It’s no secret that I love pasta. (Understatement of the year…)
But prior to this, the only pasta I’d made from scratch was plain ol’ noodles. (Insert happy memory here: When my son was a wee babe, he called them “noonles.”) Family food memories are a delight, aren’t they?
During my early noodle-making years, I seriously underestimated how large uncooked “noonles” can grow when they simmer (after cutting them in a hurry, I might add…)
The result was a hefty batch of noonles, which my kids promptly dubbed 2 by 4’s! To this day, we refer to my homemade chicken noodle soup as “2 x 4 Soup.”
But, this kitchen exploit involves grown-up pasta…
Laced with spinach, toothy, and as large (or small) as you care to cut it and tossed with freshly grated Parmesan and a drizzle of olive oil or, my favorite — butter, sea salt, & freshly ground pepper — Spinach Pasta is sure to bring out the kid in you.
The grown-up kid.
Homemade Spinach Pasta
(adapted from bell’alimento — thanks, Paula!)
6 oz. fresh spinach
1 small clove garlic, finely minced
Extra virgin olive oil (enough to lightly coat skillet)
Pinch of Kosher salt
Grind of black pepper
2 1/2 to 3 c. flour
Salt, to taste
In a large skillet, saute the spinach in olive oil until it begins to wilt.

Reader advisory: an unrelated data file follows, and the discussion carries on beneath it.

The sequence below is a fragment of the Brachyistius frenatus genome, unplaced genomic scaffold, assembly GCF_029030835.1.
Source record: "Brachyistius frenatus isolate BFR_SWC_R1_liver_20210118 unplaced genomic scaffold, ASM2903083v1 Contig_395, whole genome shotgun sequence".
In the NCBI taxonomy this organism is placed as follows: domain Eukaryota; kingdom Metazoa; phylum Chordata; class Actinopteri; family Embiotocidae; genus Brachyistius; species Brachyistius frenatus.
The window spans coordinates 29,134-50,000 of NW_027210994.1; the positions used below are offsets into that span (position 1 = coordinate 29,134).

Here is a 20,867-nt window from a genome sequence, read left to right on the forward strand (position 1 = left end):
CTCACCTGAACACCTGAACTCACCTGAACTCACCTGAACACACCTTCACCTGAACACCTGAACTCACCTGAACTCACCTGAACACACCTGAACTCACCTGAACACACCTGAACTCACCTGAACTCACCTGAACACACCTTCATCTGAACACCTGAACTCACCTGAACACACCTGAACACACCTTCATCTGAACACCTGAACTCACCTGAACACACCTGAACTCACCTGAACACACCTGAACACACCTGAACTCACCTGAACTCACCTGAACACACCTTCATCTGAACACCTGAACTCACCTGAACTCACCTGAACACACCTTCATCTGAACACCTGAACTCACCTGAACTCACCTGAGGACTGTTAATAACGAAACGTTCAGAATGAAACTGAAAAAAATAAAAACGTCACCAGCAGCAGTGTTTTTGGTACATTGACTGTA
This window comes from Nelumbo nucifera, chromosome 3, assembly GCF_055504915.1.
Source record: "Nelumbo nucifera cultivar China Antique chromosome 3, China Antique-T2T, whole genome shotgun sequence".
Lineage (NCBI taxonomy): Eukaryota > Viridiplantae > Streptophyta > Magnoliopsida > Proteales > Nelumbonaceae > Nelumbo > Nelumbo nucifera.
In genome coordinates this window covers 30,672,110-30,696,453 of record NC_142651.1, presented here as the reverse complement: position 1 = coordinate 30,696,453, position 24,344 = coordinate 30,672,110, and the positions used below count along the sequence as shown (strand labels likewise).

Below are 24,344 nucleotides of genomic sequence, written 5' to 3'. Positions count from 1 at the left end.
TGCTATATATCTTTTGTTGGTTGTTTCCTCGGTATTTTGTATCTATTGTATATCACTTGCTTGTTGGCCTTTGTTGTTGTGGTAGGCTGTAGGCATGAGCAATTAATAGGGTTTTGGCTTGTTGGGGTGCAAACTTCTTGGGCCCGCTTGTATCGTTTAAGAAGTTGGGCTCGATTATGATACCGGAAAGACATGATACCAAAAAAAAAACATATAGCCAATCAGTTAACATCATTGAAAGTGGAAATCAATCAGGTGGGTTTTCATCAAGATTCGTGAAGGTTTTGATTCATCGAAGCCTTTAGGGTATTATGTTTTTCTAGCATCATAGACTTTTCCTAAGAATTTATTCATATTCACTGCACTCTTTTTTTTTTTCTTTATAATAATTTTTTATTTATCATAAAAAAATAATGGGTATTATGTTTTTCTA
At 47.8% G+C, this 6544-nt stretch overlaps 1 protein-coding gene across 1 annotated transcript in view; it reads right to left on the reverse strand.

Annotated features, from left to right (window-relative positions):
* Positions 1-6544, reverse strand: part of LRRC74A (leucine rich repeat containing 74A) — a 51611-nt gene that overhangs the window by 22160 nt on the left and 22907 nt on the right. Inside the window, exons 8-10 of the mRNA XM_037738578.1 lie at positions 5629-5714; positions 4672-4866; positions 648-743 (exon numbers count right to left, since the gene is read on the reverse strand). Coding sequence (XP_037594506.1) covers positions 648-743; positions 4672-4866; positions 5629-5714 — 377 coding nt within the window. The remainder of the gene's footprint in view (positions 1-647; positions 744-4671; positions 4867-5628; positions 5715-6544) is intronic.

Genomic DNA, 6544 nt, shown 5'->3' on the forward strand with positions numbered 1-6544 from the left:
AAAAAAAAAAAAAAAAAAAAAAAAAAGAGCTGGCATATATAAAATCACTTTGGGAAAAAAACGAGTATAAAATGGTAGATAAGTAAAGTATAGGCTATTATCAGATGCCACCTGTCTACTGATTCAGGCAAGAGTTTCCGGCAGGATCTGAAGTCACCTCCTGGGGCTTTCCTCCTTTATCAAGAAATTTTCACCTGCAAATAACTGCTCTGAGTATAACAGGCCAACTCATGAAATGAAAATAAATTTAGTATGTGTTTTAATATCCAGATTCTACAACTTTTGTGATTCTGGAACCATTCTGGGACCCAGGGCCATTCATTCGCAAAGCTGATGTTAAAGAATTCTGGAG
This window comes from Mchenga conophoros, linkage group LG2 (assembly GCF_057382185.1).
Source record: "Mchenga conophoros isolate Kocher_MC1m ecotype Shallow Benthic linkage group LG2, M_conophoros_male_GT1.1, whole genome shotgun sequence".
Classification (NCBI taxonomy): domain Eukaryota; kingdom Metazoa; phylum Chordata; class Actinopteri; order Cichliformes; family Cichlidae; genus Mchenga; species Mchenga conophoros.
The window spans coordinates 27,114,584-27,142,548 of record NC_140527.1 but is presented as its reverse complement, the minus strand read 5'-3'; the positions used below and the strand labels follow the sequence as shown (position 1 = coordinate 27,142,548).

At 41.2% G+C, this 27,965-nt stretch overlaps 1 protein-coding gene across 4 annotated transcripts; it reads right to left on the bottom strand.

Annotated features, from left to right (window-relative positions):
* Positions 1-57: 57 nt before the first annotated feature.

Add garlic; stir until fragrant, about a minute. Remove from heat; season with salt & pepper to taste.
Transfer spinach to a sieve; allow to drain. Press out as much moisture as possible with the back of a spoon and place drained spinach in a food processor or blender; pulse until smooth.
In a large bowl, measure 2 1/2 cups flour. Make a well in the center; add the eggs and a pinch of salt. Mix with a wooden spoon — or your hands — it’s fun!
Add pureed spinach a little at a time until the dough comes together in a ball. (I left mine a bit “sticky” to compensate for the flour used when rolling out “noonles” with a rolling pin.) If you happen to be the proud owner of a pasta machine, please refer to your manufacturer’s instructions.
FYI… you may not use all of the spinach. (If not, reserve the rest for another use.) You also may (or may not) use the remaining flour. It was humid the day I made this batch, so I used less spinach and the resulting “noonles” weren’t as green.
Also, I wish I could be more precise, but pasta-making isn’t an exact science! Use your judgment and have fun with it.
Cover the dough with a clean towel; allow to rest 15 minutes.
Divide dough into fourths; roll out a portion at a time to your desired thickness. (Sprinkle with flour as needed to keep from sticking.)
With a sharp knife or pasta machine, slice “noonles” into desired widths, bearing in mind that they swell when they cook. :) Allow them to rest (covered) while you roll/cut the remaining dough.
Meanwhile, bring a large kettle of water to a boil; add salt to taste.
Throw in your desired portion; cook until al dente and serve immediately. The remaining uncooked noodles may be dried on a rack (or your counter top if need be…) and frozen for later use.
No matter what you call them, a noodle by any name is worth it.
I’m not kidding!
Enjoying grown-up “noonles,”